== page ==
LGS Use Cases and Stories

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Library User Cases and User Stories

Descriptions of how we anticipate GPII to work in real world deployment scenarios.

  • Tom is older and has trouble seeing and hearing so it is hard for him to understand library staff when he asks them things. But now he just walks up to any computer in the library takes out his library card (which has a GPII NFC sticker on it) and touches it to the NFC logo on the computer (or tablet) and all the text on all the programs suddenly gets larger.
  • Maria is blind and is studying history. There are lots of modern ebooks but what she needs are the older books in the library. With the LGS she can have the librarian pull any texts or chapters, and have a copy sent to her via the LGS that instantly turns it into a fully accessible Daisy dPub3 ebook, which she then listens to, printing out parts she needs to look at more carefully in braille.
  • Li uses Read/Write Gold at school but it used to be that he could only use it there. Now with GPII, permission to use it follows him wherever he goes. The LGS has a copy so he can use his permission to use RW/G at any LGS library in the world – and all of the 200 special settings in the RWG are set to his settings when he does.
  • Aarifah uses an assistive technology that many libraries have but it has many settings and she finds that when it is set up wrong it is unusable to her. She used to have to find a librarian to help her find a computer that had the program, launch it, then tell them how to set it up so she could use it. This usually took 15 – 20 min (finding the person, finding a free computer with it on it, and 5 minutes walking them through the setups). Now it is all happens in an instant when she touches her NFC ring or her cellphone (which also has an NFC tag in it) up to the computer’s NFC target.
  • Malky uses a communication aid and power wheelchair. Since she can’t reach out to use an NFC tag, she uses a visual ‘QR’ tag that she has on her wheelchair. When a computer sees the QR tag centered in front of the computer for 15 seconds it automatically configures the computer to her and links her communication aid in as an alternate interface.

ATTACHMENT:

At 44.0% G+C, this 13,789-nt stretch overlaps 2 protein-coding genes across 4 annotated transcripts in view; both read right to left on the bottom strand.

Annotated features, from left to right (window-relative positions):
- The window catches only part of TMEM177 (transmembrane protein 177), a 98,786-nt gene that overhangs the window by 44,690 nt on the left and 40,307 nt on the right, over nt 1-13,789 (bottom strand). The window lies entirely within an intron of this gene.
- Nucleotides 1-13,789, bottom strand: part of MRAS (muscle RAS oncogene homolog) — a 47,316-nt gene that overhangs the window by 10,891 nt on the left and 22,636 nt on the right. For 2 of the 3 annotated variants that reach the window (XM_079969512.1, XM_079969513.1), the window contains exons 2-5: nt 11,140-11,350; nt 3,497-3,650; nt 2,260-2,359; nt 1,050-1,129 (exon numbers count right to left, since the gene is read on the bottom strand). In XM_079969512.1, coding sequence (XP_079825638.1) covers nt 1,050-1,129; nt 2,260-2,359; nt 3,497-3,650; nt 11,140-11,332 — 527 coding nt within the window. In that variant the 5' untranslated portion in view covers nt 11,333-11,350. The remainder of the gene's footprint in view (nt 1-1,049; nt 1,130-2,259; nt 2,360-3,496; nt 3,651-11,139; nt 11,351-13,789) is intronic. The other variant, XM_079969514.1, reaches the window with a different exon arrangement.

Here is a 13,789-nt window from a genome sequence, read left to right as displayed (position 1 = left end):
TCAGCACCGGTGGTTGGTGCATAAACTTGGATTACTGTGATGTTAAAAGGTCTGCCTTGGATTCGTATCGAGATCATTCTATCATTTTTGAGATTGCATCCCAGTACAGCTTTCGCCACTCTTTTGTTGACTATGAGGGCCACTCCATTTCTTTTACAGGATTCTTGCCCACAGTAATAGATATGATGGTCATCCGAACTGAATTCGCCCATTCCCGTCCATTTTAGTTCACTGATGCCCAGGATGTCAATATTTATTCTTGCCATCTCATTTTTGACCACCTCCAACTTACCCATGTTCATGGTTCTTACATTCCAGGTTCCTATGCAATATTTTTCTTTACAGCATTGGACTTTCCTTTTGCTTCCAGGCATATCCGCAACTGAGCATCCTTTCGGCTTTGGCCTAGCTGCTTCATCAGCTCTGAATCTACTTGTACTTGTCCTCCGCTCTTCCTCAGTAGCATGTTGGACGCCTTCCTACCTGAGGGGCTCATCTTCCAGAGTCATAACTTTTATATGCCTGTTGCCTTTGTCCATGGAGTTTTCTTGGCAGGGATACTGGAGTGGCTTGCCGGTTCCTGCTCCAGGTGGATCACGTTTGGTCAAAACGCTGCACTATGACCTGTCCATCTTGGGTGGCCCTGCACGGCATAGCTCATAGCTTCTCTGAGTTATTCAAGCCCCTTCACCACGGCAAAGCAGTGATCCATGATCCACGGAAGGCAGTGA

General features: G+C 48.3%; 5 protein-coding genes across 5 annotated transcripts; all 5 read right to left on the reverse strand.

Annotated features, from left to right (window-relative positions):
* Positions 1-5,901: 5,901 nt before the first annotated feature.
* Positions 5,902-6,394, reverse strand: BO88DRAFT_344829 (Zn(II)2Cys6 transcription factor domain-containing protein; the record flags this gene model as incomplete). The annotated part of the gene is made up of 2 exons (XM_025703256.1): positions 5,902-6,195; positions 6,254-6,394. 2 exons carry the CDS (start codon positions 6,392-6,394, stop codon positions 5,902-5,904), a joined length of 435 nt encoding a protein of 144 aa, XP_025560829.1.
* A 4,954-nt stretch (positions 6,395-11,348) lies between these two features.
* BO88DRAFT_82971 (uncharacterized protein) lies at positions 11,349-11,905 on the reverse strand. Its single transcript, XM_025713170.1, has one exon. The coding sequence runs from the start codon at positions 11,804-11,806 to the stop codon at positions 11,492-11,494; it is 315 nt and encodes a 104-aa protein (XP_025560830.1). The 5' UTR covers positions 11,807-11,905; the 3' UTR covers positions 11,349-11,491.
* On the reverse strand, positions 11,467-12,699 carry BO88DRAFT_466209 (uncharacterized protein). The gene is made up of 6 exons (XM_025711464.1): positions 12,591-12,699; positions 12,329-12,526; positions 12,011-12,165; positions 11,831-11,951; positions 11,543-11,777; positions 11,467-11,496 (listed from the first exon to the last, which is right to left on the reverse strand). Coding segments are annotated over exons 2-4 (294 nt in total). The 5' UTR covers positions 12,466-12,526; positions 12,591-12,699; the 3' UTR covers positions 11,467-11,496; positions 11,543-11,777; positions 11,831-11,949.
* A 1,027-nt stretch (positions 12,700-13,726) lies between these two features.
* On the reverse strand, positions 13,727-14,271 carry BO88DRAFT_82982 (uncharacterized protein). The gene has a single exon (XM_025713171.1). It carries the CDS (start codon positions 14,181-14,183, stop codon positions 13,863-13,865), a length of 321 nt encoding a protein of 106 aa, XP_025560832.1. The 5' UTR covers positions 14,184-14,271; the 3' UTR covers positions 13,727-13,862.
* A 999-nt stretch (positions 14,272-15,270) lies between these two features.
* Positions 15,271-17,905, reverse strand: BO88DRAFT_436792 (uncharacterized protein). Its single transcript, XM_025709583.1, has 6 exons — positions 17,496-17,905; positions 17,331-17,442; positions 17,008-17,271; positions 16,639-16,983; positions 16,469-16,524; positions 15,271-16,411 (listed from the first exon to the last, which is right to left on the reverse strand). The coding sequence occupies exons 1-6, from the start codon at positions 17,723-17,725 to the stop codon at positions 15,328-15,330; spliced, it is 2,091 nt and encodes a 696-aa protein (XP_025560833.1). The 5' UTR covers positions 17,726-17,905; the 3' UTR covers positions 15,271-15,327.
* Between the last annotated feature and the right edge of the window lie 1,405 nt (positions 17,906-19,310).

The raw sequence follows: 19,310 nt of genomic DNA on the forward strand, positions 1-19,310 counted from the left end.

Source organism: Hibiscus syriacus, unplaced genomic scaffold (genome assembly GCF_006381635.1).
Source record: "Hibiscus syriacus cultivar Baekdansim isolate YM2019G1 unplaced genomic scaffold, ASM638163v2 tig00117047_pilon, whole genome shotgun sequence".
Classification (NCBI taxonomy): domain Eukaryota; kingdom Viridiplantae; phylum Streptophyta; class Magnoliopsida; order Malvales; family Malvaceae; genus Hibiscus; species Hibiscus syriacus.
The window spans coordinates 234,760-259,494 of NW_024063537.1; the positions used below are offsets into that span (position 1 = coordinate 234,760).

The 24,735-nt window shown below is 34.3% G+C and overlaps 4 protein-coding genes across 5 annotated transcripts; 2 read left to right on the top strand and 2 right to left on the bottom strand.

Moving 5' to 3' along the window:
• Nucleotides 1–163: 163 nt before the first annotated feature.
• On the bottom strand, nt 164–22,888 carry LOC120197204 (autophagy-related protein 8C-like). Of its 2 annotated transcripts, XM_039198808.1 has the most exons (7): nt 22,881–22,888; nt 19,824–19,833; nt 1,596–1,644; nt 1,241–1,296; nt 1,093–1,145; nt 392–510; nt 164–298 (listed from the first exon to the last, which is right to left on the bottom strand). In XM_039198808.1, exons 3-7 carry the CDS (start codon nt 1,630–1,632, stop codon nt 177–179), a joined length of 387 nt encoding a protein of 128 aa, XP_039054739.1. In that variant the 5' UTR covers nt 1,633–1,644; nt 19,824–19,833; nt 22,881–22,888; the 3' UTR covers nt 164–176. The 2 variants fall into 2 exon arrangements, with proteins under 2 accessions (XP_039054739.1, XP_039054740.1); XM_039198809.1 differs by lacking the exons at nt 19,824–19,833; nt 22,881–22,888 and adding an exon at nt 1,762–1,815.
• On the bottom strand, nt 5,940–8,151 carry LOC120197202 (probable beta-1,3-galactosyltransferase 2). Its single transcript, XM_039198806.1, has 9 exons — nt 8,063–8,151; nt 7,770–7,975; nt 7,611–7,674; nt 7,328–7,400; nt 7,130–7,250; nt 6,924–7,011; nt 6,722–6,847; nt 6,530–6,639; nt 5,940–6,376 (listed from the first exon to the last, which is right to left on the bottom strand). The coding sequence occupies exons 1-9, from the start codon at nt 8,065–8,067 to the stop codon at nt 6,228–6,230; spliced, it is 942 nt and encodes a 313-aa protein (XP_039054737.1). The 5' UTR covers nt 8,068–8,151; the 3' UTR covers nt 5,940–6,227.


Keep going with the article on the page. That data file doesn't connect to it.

• Muriel is a librarian in a small rural town. She used to sit in a corner at the library conferences when they talked about accessibility because there was nothing she could afford to do much for her two computers except make sure wheelchairs could get to them easily. Now with the LGS she has most everything the largest libraries do, but only has to pay very little because it is all by usage – and the IT aspects are all handled for her.
  • Rafael is CTO of a popular publishing database used in libraries to provide access to both special educational materials and best-selling books. The company has a process of testing new software against assistive technologies, but they have never done anything about requests for media in alternative formats. He recently attended a tech seminar that included information about GPII. He likes the fact that it has a built-in AT compatibility testing component (for AT that works with GPII) and he sees the ability for a patron to request alternative media as a possible selling point. He is planning on reaching out to his publishing partners to see if they are interested in supporting this feature, which may require them to re-code their products to be compatible with GPII's schema.
  • Dionne is a sales and support representative for a library cataloging software company. She doesn't know much about accessibility, and she only rarely hears requests for a more accessible interface. Her company is considering adding GPII to their product, and it was mentioned at their most recent monthly update webinar. The demo looked cool and she's looking forward to showing it to his clients, but she wonders whether it will complicate the product's administrative interface, and whether the staff at the libraries he serves are going to get enough training.
  • Liam manages a suburban and rural library consortium with 60 members, and also sits on the accessibility committee of his state's library association. He just saw a demo of LGS and is excited about showing it to the consortium. He knows he will get a lot of questions about it, especially how difficult it is to manage and what the cost is. He's not sure how he will answer, but he's looking forward to the dialogue.
  • Graciela is a school board member in a suburban community and has a son with autism. She learned about GPII at a recent state conference on learning disabilities, and is encouraging the school board to get it because it will improve access to alternate forms of educational media. She found out that it also works in libraries, which is an added benefit because in her town the library is part of the school district; all ICT is managed under a cooperative agreement with the town. She knows she will have a problem convincing Hank, the town's network administrator and webmaster, who had a bad experience trying to make the town's website accessible a few years ago. She's looking for information that will help her make the case.

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